This is why issues/discussions regarding mariuana are kind of grey. One side tries to convince you “No, weed is a drug and should be banned all over the damn world!” while the other side tries to say “No, weed is great and should be everywhere”. None of them are really right… or wrong for that matter. Educate yourself on this, read everything you can and then make up your own damn mind on social issues. That also means that you should not force anyone onto your side of it all, instead just offer the person the freedom of choice to decide on their own. Education on things so people can choose all on their own is key, guys! In other words, if someone tries to say that they’re right and any other argument is wrong:
So that’s kind of what I learned from this movie. Not gonna lie, when I went into it I didn’t really expect to actually learn anything. And even if you don’t wanna learn anything from it, no need to worry. This is overall a great movie with some of the most clever, dark, and funny comedy that I have ever witnessed. Jason Reitman did a fantastic job when he directed this movie, and all the actors are great too. If I can be honest, I think they should show this movie in rhetoric classes if they aren’t already. Seriously, the students could really learn a thing or two from this movie.
I hope you all learned something today. And if you didn’t, then go watch the fucking movie and start learning stuff from the hilarious satire. Also, big thanks to Kristina and Ruth for giving me this opportunity, I had a great time with this (mainly because it gave me a reason to re-watch this movie)! Go check out their shit, guys… it’s pretty great.
Have a good one! And remember:
15 thoughts on “Things I l Learned from the Movies Blogathon: Thank You for Smoking”
A fascinating lesson there, excellent post!
I think I would love this film. I can imagine Aaron Eckhart is fabulous is in the role. It sounds amusing but also thought-provoking. Plus, you can’t go wrong with life lessons about arguments and choices.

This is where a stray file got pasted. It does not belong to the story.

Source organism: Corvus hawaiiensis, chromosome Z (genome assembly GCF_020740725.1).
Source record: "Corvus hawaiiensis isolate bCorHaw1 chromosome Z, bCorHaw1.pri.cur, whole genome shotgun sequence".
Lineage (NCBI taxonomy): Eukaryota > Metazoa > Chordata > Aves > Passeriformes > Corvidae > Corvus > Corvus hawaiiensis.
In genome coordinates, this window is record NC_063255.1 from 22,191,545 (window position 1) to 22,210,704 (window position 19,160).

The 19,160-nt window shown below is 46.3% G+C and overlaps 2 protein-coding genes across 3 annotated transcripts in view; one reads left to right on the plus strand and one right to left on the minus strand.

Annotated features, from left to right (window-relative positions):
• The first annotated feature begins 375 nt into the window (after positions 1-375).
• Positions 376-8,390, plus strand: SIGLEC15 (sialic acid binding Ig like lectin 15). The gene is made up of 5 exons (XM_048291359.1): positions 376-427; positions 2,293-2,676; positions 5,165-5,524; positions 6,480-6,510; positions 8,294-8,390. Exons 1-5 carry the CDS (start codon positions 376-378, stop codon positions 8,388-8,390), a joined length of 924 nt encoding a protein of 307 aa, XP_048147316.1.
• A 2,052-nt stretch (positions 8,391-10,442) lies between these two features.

Thanks so much for joining the blogathon! I was really looking forward to your post and it was totally worth the wait!
Eckhart is pretty great in the role, and you can tell that he had a lot of fun playing the character. And big thanks to you and your co-host for letting me join, because it was fun doing this. Also, thank you for (smoking) the kind words.
I’m convinced. I’ve thought about catching this movie for a while now, but haven’t gotten around to it.
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I enjoyed the movie, and liked the book even better!
Good choice, and so true, your comparison to internet debate, nice look at the way some people corner you into their opinion! Thanks for joining us!
And people say that movies teach us nothing? This is proof that it does.
We can all learn a lot from the movies.
Indeed we can.
They are a wealth of knowledge for us all to discover.
This is, hands-down, one of my favorite movies ever. The acting, and dialog, are both amazing. I respectfully disagree with Jay, and will instead say that this movie is one of the few where the movie outclassed the book from which it came. And a lawyer buddy if mine, re: your rhetoric question, said that the first scene — the Sally Jessie Raphael one — was indeed shown in a class of his.
Just so darn good.